There's a bit in True North about the way that Hardy's land is affected by superficial imagery as badly as the North, and Tamara Drew is further evidence. No offence to Posy. She, Penny and a colleague once played cricket for Cosmopolitan against the New Statesman, and the Guardian's then, delightful, film critic Derek Malcolm, also batting for Cosmo, wrote a poem which started: 'Penny, Pandora and Posy - a trio of which to dream.'  I only dream of one. The match was also notable for Martin Amis's playing for the New Statesman and being determined to win at all costs, bowling at the heavenly trio as if they were Test players.

Welcome blaze of colour

No I am not dead. Sorry once more for another lacuna (the title btw of the excellent Orange Prize-winning book I'm reading by Barbara Kingsolver). It just takes too long to do the cover-scanning etc to add to the bibliography in these busy times. Fear not, though, it will be completed. 

For now, I just want to hail a new set of postcards available at Leeds tourist office in the station. The colour may be a bit over the top, but I sympathise with that, so relentless is the tide of grey, grim Northern images. Still. Yes, I am perhaps becoming obsessesd and will maybe go mad, but it is lovely that another publisher has seen the bright, light, exciting side of Leeds (as Keith Waterhouse does in City Lights, very warmly recommended many posts below).

It is not a minority view. London publishers exert far too powerful a hold and they want a grim North, troubled childhoods and the rest. But the very cheerful woman who sold me the cards was as delighted as I was. We also compared notes on the city's new open-top sight-seeing bus (a blindingly obvious butt of metropolitan scorn but excellently previewed by the Guardian's Leeds blogger John Baron on and agreed that the commentary is ace and told us both things we didn't know. Hope they're true...

You can also tour Leeds at weekends by canal and river boat.  So bin all that stuff about 'capital of empty flats' etc and come and enjoy. The two cards I've featured show (below) St Paul's House, which is that colour, and (top) offices in Park Row, which aren't quite, except during outstanding sunsets or when you've been smoking something you shouldn't have been. The sky above St Paul's House is also genuine. Leeds is dryer than Barcelona, remember.

Sunday, 4 July 2010


Sorry to have so rubbish about keeping this up to date recently. My companion blog about my moth trap has kept me busy, and there's always a little light journalism for the Guardian to get done. But I have to post today, after one of the most extraordinary experiences in my Northern reporting life: Penny and I spent the day at Castle Carr and saw its amazing fountain come to life.

I'm blogging about this on my True North blogspot because it is a wonderful example of the 'green and the grey' Northern countryside which forms one of the chapters in the book. The ruined Victorian hunting 'lodge' (actually a 17-bedroom castle which makes the Devonshires' place at Bolton Abbey look like a cottage) is at the head of a lovely, lovely valley which is also full of monuments to Calderdale's great industrial past. Some bring tears to your eyes, such as the gravestones of 'orphan child workers' at Wainstalls mill (now converted into flats), but others like Castle Carr have you jumping up and down with glee. The estate belongs to a characterful farmer and retired magistrate called Frank Schofield, a piratical figure with an eye patch and long white hair, who opens it every now and then for good causes.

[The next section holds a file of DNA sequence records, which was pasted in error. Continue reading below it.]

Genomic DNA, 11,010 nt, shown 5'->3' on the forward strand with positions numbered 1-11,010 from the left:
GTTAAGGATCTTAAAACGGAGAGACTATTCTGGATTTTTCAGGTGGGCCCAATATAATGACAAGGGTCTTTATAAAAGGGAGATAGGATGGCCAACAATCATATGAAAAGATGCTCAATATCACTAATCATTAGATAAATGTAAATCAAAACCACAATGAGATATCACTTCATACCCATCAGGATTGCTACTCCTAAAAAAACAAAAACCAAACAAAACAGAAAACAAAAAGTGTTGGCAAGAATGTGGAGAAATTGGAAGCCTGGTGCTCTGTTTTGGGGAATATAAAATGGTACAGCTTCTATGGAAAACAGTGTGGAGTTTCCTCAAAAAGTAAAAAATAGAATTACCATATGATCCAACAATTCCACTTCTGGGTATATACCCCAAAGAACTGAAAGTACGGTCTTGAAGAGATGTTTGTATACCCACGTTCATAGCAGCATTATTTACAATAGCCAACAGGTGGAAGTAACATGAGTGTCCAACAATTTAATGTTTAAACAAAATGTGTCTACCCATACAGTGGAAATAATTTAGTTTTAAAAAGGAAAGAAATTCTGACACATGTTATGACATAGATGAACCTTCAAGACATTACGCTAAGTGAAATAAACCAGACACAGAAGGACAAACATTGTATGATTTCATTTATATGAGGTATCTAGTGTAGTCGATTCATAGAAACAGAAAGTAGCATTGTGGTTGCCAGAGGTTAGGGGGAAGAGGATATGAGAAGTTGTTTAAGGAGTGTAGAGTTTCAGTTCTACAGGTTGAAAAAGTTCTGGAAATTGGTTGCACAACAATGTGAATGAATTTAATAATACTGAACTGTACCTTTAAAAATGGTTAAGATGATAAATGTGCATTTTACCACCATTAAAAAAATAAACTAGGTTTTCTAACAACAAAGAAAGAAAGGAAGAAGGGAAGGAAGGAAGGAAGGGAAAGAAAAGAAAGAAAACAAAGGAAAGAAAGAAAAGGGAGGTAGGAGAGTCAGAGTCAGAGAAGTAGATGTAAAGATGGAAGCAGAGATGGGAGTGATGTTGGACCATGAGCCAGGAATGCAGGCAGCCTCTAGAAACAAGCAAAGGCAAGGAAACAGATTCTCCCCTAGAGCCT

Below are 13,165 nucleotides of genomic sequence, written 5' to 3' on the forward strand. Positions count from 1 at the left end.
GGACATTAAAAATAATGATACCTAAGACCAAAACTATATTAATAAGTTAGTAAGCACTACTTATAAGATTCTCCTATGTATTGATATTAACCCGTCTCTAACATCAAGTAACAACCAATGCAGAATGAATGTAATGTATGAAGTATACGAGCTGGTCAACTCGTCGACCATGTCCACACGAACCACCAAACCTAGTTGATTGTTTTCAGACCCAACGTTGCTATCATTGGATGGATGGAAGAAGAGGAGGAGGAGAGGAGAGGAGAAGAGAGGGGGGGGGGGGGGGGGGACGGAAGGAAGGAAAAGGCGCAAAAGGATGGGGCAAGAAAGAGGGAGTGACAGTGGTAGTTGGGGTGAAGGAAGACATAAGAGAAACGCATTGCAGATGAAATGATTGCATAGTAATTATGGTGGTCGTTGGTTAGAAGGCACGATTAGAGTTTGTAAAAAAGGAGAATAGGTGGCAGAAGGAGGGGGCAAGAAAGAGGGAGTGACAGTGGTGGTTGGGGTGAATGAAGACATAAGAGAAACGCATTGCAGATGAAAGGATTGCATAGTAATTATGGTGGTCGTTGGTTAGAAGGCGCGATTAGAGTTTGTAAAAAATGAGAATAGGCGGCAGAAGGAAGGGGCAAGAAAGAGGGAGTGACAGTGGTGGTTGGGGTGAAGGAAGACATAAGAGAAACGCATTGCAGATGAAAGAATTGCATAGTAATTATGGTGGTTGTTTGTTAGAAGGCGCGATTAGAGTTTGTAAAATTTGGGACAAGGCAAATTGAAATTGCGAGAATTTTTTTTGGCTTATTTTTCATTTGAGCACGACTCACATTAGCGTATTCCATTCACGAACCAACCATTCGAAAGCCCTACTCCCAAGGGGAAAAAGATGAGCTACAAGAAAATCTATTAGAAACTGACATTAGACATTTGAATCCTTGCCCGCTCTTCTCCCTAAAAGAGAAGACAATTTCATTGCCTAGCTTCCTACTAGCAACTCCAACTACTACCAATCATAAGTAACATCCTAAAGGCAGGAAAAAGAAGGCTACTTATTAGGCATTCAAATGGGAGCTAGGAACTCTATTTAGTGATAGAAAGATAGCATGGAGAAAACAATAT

The fountain is its glory. Even at Chatsworth, I have not seen a plume to match this - a vast column of peaty spray thrust upwards by simple gravity descent from a reservoir on the moors high above. On the way home with our friends Brian and Elaine Craven, to whom unlimited thanks for inviting us along, we went through little paradises such as Jowlers (see pic above) and Booth. I could die of happiness but won't. Here are some more pics...

The ruined castle from across the valley:

And here it is close-up (a previous owner seems to have had ambitions to use it as a quarry, but what's left is in good hands now):

Here's the ground-plan when it was sold in 1874 after the poor guy who built it, Captain Joseph Priestley Edwards of Fixby Hall, near the M62 at Ainley Top, died in a train crash and his family weren't interested in keeping it on. Thanks to the very nice gentleman who lives nearby and brought these plans along to the Cat-i-th-Well pub where we ended the walk with Timothy Taylor's and a hog roast:

Now, this is what the fuss is all about. Looks quiet, doesn't it?

But what's this?

And this?

and THIS?

No wonder that brollies sprouted like mushrooms....

Because here's the fountain at its glorious peak (and it lasted for 15 minutes, until the moor-top reservoir was almost drained):

I'll find out when it's next going to be open and will post here, to let you know and spread the word. Oh, and further to prove my True North points, P and I and the Cravens saw a notice at a farm on the way back saying Eggs For Sale. A lad appeared and we asked to buy half-a-dozen. "We've only quails' eggs left," he said, apologetically. New North - True North - or what?

Thursday, 13 May 2010

A mighty dynasty